(A STERN WARNING: that last link is to a Rolling Stone article and those fuckers autoplay videos. If Trump promised to execute people who autoplay videos in their sites, I would vote for him. That’s my key issue.)

*I am expecting I shall be apprised of the Marin/Liverpool links in the Comment Section.


  1. Corry342

    This is completely fascinating in so many ways. I think you are correct that Jerry just wanted to be Like A Beatle, just for a minute.

    If I recall correctly (too lazy to YouTube, Warriors are on), the singer is Sylvia Tyson, and her husband Ian is playing acoustic. So that would mean the pedal steel player in the foreground of the picture is their steel-man, one Mr Buddy Cage. Yep.

    Jerry and George actually met, backstage at Felt Forum on either December 4 or 5, 1971. The confirmation comes from Betty Cantor, a pretty reliable source. Probably a rare instance where Jerry had to not be a fan-boy and say “dude I played your axe, man!” like a regular dolt.

    • Thoughts On The Dead

      It’s the only thing that makes sense: Garcia loved the Beatles, and had his own guitar. He played the tele out of desire, not necessity.

    • spencer

      Ian Tyson is an Alberta rancher/folk singer/songwriter best known for the song Four Strong Winds. He’s a legend north of the border.

  2. Corry342

    if you look at this video here
    Delaney and Bonnie and Friends, Falkoner Theater, Copenghagen, DK on December 10 1969, it looks to me that Delaney Bramlett is playing the said Fender, but I’m no expert.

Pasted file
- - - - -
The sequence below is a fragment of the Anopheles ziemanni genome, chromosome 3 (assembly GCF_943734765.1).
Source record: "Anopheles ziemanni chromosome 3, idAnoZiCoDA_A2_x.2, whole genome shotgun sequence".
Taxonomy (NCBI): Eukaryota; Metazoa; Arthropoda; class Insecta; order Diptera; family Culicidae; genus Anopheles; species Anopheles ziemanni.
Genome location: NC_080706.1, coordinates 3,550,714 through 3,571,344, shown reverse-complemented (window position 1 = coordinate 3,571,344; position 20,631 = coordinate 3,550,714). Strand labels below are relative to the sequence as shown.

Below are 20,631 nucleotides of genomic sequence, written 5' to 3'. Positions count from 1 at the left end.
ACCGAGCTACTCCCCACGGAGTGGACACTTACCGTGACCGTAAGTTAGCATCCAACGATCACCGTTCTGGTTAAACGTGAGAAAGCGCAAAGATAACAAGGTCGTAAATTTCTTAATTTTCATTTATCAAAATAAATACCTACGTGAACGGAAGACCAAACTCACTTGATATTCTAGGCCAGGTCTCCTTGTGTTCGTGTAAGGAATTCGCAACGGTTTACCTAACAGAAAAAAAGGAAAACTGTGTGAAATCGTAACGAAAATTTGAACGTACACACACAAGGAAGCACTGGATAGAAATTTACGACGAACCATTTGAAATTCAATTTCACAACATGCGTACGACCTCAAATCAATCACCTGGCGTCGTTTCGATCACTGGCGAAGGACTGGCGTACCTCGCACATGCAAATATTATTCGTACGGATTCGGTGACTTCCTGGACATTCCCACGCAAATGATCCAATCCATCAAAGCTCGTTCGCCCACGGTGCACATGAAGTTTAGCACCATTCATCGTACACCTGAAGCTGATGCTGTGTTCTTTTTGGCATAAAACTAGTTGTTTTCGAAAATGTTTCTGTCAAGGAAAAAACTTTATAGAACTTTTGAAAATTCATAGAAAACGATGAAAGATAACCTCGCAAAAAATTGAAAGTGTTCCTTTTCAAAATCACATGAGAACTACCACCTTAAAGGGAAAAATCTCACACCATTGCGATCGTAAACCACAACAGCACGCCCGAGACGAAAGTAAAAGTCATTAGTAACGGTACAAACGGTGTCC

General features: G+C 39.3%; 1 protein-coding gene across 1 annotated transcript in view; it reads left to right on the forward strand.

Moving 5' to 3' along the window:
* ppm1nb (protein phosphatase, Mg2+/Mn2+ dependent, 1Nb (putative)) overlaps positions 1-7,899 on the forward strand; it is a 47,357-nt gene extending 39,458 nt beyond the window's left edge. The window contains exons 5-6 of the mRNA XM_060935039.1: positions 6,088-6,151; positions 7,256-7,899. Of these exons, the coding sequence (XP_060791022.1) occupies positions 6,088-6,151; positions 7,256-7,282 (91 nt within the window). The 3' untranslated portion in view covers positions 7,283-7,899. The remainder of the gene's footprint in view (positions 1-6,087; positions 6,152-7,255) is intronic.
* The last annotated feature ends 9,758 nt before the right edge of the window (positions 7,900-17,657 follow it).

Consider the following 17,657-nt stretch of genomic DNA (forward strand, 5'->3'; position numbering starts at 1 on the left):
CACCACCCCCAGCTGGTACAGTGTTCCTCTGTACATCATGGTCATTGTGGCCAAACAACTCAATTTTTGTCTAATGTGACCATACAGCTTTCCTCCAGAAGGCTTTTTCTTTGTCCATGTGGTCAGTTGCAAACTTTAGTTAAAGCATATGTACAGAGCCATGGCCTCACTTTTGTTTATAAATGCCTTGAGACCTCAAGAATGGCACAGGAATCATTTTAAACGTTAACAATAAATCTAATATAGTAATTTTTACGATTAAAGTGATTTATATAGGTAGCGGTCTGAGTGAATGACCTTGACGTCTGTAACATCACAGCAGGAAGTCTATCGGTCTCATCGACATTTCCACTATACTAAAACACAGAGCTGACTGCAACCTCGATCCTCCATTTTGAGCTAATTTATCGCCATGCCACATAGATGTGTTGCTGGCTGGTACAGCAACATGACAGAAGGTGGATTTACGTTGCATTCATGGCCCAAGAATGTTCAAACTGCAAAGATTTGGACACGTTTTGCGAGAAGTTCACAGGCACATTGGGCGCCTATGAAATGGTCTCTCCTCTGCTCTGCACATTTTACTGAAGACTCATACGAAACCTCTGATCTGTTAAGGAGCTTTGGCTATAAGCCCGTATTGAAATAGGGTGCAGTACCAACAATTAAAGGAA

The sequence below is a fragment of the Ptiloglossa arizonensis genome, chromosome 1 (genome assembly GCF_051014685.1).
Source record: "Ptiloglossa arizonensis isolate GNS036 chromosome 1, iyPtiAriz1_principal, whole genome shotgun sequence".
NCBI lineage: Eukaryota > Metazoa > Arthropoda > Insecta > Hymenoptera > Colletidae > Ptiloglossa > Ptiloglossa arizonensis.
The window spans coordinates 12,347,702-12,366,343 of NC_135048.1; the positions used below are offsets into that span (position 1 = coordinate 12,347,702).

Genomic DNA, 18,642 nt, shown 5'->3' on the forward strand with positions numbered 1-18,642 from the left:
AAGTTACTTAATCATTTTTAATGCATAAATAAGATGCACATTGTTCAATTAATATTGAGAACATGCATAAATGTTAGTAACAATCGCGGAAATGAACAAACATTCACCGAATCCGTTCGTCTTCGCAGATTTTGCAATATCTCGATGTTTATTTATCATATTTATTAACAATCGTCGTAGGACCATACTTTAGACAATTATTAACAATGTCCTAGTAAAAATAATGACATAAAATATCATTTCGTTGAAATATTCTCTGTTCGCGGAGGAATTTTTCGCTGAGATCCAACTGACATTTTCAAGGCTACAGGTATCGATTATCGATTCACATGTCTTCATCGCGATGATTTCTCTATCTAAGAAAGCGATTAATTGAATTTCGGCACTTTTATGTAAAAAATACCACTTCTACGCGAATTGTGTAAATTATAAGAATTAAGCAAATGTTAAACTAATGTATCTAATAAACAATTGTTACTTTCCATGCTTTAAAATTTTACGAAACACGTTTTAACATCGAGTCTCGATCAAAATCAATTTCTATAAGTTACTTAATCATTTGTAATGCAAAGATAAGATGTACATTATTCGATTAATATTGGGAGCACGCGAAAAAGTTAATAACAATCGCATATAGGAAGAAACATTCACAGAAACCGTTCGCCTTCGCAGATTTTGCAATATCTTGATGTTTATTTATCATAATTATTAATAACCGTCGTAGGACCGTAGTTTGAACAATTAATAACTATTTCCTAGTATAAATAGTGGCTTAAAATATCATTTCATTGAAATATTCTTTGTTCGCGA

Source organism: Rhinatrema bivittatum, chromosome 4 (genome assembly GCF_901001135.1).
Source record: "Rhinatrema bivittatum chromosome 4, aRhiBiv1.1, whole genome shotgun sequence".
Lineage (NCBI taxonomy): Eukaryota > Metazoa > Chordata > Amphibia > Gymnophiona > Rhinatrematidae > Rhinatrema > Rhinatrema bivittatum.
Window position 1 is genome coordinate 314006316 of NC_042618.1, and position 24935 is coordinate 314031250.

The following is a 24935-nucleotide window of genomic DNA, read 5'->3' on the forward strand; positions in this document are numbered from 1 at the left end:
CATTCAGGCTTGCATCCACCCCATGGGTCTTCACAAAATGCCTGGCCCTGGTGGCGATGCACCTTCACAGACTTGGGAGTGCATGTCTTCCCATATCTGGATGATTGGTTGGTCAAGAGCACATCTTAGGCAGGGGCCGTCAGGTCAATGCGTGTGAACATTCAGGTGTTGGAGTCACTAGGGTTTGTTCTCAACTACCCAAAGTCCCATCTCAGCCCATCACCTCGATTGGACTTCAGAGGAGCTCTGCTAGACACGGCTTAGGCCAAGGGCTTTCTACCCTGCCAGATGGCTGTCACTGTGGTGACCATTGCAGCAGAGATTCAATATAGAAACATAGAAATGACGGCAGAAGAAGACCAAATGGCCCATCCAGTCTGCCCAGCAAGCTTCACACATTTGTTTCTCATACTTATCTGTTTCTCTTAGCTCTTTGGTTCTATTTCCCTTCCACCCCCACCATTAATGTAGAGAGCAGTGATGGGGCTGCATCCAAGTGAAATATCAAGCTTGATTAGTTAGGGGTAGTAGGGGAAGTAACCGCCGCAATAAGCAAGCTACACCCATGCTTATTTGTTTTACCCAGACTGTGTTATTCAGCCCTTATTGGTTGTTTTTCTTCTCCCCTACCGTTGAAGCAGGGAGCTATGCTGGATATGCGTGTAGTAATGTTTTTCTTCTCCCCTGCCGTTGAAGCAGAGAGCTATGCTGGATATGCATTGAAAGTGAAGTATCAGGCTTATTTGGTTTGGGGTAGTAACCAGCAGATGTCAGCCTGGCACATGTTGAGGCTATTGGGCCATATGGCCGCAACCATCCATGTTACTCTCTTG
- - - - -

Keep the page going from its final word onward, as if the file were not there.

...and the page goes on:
A great video by the way, live from Danish TV. The band is
    Delaney Bramlett-guitar,vocals
    Bonnie Bramlett-vocals
    Rita Coolidge-vocals (pre-facial surgery, it seems)
    Eric Clapton-guitar
    George Harrison-guitar
    Billy Preston-organ
    Bobby Whitlock-electric piano, vocals (Derek & The Dominos)
    Carl Radle-bass (Derek & The Dominos)
    Jim Gordon-drums (Derek & The Dominos)
    Jim Price, Bobby Keys-horns

    • Robin Russell

      For sure it is the same Telecaster.

      This band would have struggled if a random illicit drugs testing regime had applied.

    • Luther Von Baconson

      the shindogs (delaney, james burton) out-Beatle the Beatles

  3. Robin Russell

    The acoustic Jerry is playing in the pic is a Martin D-28. Probably the same D-28 he played on the Workingman’s Dead and American Beauty sessions.

    Both John Lennon and Paul McCartney also had Martin D-28s. As did just about every other guitar player that could afford one.

  4. Snowmans

    Rocky from the Mask movie is really enjoying the acoustic set back there behind Garcia

  5. ChadB


  6. Buck Mulligan

    Speak no ill of Mr. and Mrs. Bramlett!

  7. Morning Deuce

    Jer playing a tele with the New Riders in ’73.

    Agree, way too spartan a machine for the GD stage. He did own a 53 tele tho


    The explanation is obvious: Jerry Garcia wanted to show George Harrison how a guitar ought to be played. That it’s possible to play a solo longer than 3.5 seconds. That the lead solo can riff and vamp on a theme, rather than mimic the melody note-for-note. And that no serious rock star should wanna hold anyone’s hand when he could be … truckin’.